Four-part harmony. Remember it?
A generation or two ago, before “American Idol,” before synthesized ringtones, before home stereo systems with their woofers and tweeters and iPod docks, music was not a spectator sport.
Especially at this time of year, families sang around pianos, carolers really did walk from door to door, and in churches, people opened hymnbooks, read notes from the score, and sang them. But that was amateur hour.
To hear the precision of a really fine choir – dozens of trained voices breathing as one, weaving complex tapestries of sound, rising from a whisper to a rafter-rattling roar, then dropping back to candelit silence – is to discover the soul of the season.
This weekend in Spokane, Whitworth University’s choirs perform their annual Christmas concert. The music will range from the ethereal refrains of Giovanni Pierluigi da Palestrina and Ottorino Respighi, to a stomping, soul-and-gospel version of Georg Frideric Handel’s “Hallelujah” chorus. Plus some classic carols in which the audience will join. And at this event, the audience can sing. Long a highlight in the calendar of Whitworth’s fine vocal music program, this concert attracts swarms of musicians – including alumni, who return to make their memories new.
Early last week on the Whitworth campus, the current crop of students gathered to rehearse. Outside, rain poured from woolly skies and water dripped from the pines. Chattering young people shook off their coats and climbed onto stools, clad in an incongruous array of flip-flops, shorts, T-shirts, jeans, red sneakers and stocking caps.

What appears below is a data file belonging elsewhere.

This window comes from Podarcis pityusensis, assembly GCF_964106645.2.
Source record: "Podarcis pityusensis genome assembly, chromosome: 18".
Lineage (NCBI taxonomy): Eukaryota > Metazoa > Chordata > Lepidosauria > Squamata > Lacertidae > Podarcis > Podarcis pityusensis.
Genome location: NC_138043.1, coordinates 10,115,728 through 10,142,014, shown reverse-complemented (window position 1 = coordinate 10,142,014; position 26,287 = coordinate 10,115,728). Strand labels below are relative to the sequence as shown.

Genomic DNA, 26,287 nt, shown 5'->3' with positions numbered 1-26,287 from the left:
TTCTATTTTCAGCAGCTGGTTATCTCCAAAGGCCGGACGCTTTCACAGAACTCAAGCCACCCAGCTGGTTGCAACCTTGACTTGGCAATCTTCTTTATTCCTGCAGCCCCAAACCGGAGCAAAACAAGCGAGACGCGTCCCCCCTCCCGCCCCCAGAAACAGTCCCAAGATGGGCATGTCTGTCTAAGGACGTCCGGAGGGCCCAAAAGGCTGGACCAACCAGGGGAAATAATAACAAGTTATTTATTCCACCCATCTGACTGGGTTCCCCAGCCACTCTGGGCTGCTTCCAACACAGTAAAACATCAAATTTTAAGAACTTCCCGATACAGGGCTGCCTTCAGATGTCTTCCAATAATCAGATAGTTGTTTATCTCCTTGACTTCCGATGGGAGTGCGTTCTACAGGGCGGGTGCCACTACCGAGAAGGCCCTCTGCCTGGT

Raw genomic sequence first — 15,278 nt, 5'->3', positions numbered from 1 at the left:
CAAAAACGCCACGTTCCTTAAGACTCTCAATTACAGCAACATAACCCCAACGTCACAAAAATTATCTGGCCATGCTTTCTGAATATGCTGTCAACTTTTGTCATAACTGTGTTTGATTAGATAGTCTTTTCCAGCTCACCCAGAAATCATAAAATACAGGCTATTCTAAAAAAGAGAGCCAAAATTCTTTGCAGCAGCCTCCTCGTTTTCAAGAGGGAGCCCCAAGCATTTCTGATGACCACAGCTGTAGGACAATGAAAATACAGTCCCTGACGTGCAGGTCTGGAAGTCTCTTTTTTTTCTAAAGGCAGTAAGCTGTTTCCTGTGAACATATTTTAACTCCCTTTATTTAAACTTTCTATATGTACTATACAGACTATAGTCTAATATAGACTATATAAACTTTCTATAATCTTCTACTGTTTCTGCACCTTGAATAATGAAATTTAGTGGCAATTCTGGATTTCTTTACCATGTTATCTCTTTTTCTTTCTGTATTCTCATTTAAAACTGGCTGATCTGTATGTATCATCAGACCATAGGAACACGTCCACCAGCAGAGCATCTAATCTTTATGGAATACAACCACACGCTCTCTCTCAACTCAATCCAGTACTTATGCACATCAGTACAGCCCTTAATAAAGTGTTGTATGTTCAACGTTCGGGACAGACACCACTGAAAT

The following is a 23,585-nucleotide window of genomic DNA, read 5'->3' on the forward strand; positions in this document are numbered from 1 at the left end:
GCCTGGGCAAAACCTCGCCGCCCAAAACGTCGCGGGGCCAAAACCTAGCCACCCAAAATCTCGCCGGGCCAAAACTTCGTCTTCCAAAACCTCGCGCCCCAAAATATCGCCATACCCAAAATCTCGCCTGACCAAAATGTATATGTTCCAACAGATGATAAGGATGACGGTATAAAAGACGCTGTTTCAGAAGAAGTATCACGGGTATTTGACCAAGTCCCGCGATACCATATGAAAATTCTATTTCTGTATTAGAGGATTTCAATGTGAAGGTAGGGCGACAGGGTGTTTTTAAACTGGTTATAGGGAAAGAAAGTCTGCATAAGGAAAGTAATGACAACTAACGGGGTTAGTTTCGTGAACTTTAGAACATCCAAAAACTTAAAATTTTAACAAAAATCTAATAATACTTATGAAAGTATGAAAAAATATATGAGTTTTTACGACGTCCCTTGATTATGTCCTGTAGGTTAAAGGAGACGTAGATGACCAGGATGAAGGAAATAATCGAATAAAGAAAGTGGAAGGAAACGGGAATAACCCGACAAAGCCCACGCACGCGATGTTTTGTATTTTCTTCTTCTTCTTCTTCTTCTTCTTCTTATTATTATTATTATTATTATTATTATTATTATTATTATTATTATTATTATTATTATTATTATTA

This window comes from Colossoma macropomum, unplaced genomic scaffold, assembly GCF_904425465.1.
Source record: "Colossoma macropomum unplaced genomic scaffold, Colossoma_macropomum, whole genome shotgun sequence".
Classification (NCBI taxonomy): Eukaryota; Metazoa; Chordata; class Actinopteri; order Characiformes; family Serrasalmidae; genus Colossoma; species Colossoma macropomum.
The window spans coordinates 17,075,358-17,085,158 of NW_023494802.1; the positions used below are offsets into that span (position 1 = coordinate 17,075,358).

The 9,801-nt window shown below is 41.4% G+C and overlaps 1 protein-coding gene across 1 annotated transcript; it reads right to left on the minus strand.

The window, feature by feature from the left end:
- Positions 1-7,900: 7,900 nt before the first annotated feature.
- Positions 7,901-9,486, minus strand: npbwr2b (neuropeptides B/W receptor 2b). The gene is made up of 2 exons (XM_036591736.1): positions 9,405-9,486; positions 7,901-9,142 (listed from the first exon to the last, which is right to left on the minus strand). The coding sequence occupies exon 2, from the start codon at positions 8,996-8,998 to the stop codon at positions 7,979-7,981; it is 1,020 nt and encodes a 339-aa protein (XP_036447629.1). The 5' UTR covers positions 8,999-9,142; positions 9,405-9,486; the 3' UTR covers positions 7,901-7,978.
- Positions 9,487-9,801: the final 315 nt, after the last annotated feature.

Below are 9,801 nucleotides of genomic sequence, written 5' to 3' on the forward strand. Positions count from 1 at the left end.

Then, a silent pause. Everyone inhaled. And music shook the room: “Have you not known, have you not heard …”
Choral music is more than a tune, said Whitworth choir director Marc Hafso, it is “the academic canon … literature … faith.”
If this were NCAA basketball, these kids might be candidates for the Sweet 16. Trained like a 7-footer’s heavily-muscled arms, their voices send the vocal equivalent of 3-point shots arcing for the net.
In the U.S., choirs make few headlines. In Argentina, where Whitworth’s choir has toured, “We were told choral music is second only to soccer,” Hafso said. In the United States, “We are not typically a singing culture.”
Hafso’s choir does include music majors, training for performance and teaching careers. Most – like NCAA athletes – will get jobs in other fields: health sciences, education, technology …
So what’s the point? “When words fail us,” Hafso says, “we tend to sing. Lullabies. National anthems. There is something deeply organic and hopeful about singing. The thing that gives me hope: Choral music is such an interdisciplinary art. It has story, history, language, literature, psychology, sociology. These people come together, work well with one another … in an ensemble, life happens.”
“When I think about past cultures, I’m not interested in how they balanced all their budgets. I’m interested in their arts, their culture, and how they treated their people,” Hafso said.
As his students rehearse, Hafso interrupts with corrections, jokes, encouragements, coaching. “Don’t hurt yourself. Use good vocal technique. This is not about brute force, this is about joy.”
The sopranos kick it into overdrive. High descant notes shiver the air. Male voices lay down a low growl. The choir’s volume swells with a power of harmony and heart no iPod could reproduce.
Most of the rehearsal focuses on “Laud to the Nativity,” a rarely heard piece Respighi composed in 1930. Rights to the score were costly; an anonymous donor made the performance possible.
As with all of Whitworth’s Christmas concerts, this one will offer a diversity of styles and expressions. A slideshow will inject the visual arts. Narration from Isaiah’s 40th chapter will add poetic refrains of an ancient hope. Hafso has been working on the concert, organizing the four ensembles, the instrumentalists, the soloists and the overall artistic precision, since summer.
At the center, though, is the original instrument. No keys to press. No valves to work or sticks to swing. The human voice, in four-part harmony. As vocalists, Hafso says, “Our work is a little more mysterious. Even magical, I guess.”
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